Good times remembered – 20 years on!
It has been suggested to us that we should ensure there is an opportunity for people to celebrate the presence of adult education at Grey Friars. The argument put forward is that apart from the Franciscans (the Grey Friars) themselves (300 years), adult learners have had the longest tenure (40 years) on the site. So here goes … …
2015 sees a double anniversary – comprising the good and the not-so-good!
FIRST, THE GOOD! 20 years ago the Grey Friars based Adult Community College achieved the highest Ofsted scores awarded to local authority adult education for years.
Following a rigorous inspection in 1995, Ofsted’s report said … …
“Students participate fully in the classes and learn with enthusiasm; they support each other and benefit from well organised and carefully planned sessions.
The quality of learning was satisfactory in 21% of classes, good in 66% and very good in 13%. 97% teaching is satisfactory or better; 76% was good or very good.
Staff support students in a positive manner and encourage them to extend themselves.
Students are confident, serious learners and make good progress. In some areas of the curriculum, such as art and craft, students achieve high standards and produce excellent work. The college has a committed and loyal student body.”
The “Grey Friars” name had been mentioned in national news when yet another press release from the Associated Examining Board declared the college … “TOP OF THE LEAGUE for top-performingA-Level students for the fourth time since the awards began in 1986”.
The list of high achievers who studied (part-time it should be remembered) at Grey Friars is impressive. Subjects in which they excelled included French, Business Studies, English Literature, Economic & Social History, Sociology and Fashion Design and covered a range of examining boards. In sport, Grey Friars also excelled in swimming. Even without a pool of its own, it became a nationally recognised centre for swimming teaching and the training of teachers, and also won awards for the very high number of adults who learnt to swim, including those with varying disabilities.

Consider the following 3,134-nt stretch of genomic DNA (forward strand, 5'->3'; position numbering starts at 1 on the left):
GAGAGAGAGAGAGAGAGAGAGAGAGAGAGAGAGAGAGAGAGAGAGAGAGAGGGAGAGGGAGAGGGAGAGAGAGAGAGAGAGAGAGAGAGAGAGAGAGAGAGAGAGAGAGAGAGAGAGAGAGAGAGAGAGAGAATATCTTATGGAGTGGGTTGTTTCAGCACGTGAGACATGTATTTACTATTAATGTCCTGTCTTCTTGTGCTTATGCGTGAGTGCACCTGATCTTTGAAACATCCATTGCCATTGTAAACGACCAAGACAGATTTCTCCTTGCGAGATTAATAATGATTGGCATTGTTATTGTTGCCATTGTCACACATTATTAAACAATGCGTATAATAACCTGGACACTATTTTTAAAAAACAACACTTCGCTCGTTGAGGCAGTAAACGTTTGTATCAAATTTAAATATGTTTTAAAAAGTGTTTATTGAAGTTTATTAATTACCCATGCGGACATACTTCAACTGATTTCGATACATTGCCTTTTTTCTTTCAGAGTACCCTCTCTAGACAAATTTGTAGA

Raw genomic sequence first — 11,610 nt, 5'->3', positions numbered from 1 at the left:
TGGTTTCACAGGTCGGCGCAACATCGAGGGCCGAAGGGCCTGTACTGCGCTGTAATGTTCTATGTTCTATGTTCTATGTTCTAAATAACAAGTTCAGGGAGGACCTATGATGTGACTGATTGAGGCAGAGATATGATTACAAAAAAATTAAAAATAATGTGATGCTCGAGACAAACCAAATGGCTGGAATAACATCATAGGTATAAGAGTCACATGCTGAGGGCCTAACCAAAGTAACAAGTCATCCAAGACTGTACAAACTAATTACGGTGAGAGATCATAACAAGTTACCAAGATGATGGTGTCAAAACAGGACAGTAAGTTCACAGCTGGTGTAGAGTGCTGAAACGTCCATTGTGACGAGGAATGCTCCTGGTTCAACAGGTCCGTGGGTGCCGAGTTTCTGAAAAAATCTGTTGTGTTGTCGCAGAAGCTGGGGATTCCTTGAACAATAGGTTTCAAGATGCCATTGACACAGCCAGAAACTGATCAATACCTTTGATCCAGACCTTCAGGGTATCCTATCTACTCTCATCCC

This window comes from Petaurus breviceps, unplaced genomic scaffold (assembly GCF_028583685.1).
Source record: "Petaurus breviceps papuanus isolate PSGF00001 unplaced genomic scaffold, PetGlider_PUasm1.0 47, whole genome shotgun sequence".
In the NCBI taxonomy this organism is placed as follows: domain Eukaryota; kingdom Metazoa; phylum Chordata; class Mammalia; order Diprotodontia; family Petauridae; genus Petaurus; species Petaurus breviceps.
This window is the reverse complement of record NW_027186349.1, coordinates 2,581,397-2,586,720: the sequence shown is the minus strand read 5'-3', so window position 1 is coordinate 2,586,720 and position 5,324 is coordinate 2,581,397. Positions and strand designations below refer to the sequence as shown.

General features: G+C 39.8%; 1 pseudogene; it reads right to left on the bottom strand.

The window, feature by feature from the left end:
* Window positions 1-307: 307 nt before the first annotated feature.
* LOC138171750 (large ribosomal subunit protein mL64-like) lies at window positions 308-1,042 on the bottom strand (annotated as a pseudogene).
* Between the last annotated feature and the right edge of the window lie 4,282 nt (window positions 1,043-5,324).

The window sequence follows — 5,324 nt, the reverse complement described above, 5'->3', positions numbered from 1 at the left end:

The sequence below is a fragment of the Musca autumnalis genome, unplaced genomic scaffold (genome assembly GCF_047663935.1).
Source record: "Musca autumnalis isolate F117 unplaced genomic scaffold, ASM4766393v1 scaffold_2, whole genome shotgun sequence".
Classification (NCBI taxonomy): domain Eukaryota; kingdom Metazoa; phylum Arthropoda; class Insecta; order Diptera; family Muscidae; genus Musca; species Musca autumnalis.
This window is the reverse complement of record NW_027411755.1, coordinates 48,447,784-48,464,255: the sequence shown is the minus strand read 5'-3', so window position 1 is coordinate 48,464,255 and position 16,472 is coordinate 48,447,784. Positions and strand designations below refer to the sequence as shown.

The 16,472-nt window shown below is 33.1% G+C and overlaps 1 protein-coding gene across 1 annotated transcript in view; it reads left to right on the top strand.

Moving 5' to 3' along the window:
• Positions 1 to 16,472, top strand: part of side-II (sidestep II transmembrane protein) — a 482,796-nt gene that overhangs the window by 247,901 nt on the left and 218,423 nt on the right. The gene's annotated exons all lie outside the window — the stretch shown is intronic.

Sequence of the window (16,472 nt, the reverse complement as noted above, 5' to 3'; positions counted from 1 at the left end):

NOW THE NOT-SO-GOOD ANNIVERSARY: On not such a positive note, 10 years ago Essex County Council rescinded Grey Friars’ status as a college, removed its local Colchester-based managers and governors and relegated it to a venue for a County-wide managed service. (Two years after that, the High Street site was put up for sale and the much-reduced programme was moved to Barrack Street. Thankfully there are still courses to attend locally, at what was at one time an annex of the main college, the Wilson Marriage Centre (ironically itself saved some years before by being merged with Grey Friars) – see www.essex.gov.uk/adult-learning )
But is it simply a coincidence that it has just been announced by Sport England that, despite the ‘legacy’ of the 2012 Olympics, participation in physical activity, especially swimming, has declined?
And NIACE (the national body for adult education) has consistently warned of the negative effects of a massive fall in participation in educational activities by the over-60s.
Similarly, OFQUAL has announced a significant decline in the take-up of foreign language A-levels … … at the same time as a BBC poll highlights our nation’s ‘nervousness’ about coping with languages on holiday?
Rather than cutting back on adult education as an unaffordable expenditure, shouldn’t its funding be seen as both a compensation and an investment – a double advantage? Surely, especially in times such as these, every town needs its own professionally-managed adult college with a comprehensive curriculum tailored to local needs?
In a remarkable twist of fate, however, despite no longer being a place of learning, Grey Friars still encourages and enthuses local people in the quest for knowledge and understanding.
There was an overwhelming response during the 2007 Heritage Open Weekend exhibition and tours organised to mark the closure of the adult college after 40 years at Grey Friars.
Our book about the 2000-year history of the site followed; interest in the preparation of the book resulted in invitations to lecture on its findings; lectures prompted responses from the community – and turned the whole enterprise into an on-going community education project.
Contributions began coming in from across the world via this website (see the resources section in the top menu). It continues the research into the site’s historical, social, archaeological and architectural significance (in effect, constantly updating the book) by encouraging participation from all with Grey Friars connections or interest. To see about the book, and our other publications, click on the ‘About Us’ button in the top menu.
Please spread the word amongst friends and family. We can also be contacted via Facebook on www.facebook.com/greyfriarscolchester so please visit the page and encourage your contacts to “like” it.
We’ll do our best to keep publishing information and memorabilia from our archives, and, where possible, will present photographs and documents for sharing. When we have enough we will load them into the resources section of this website. Everyone can help by staying in touch, offering material and memories, and celebrating what’s best about lifelong learning.
Let’s keep the erstwhile Grey Friars’ community-of-learners ethos alive in Colchester well into the C21st!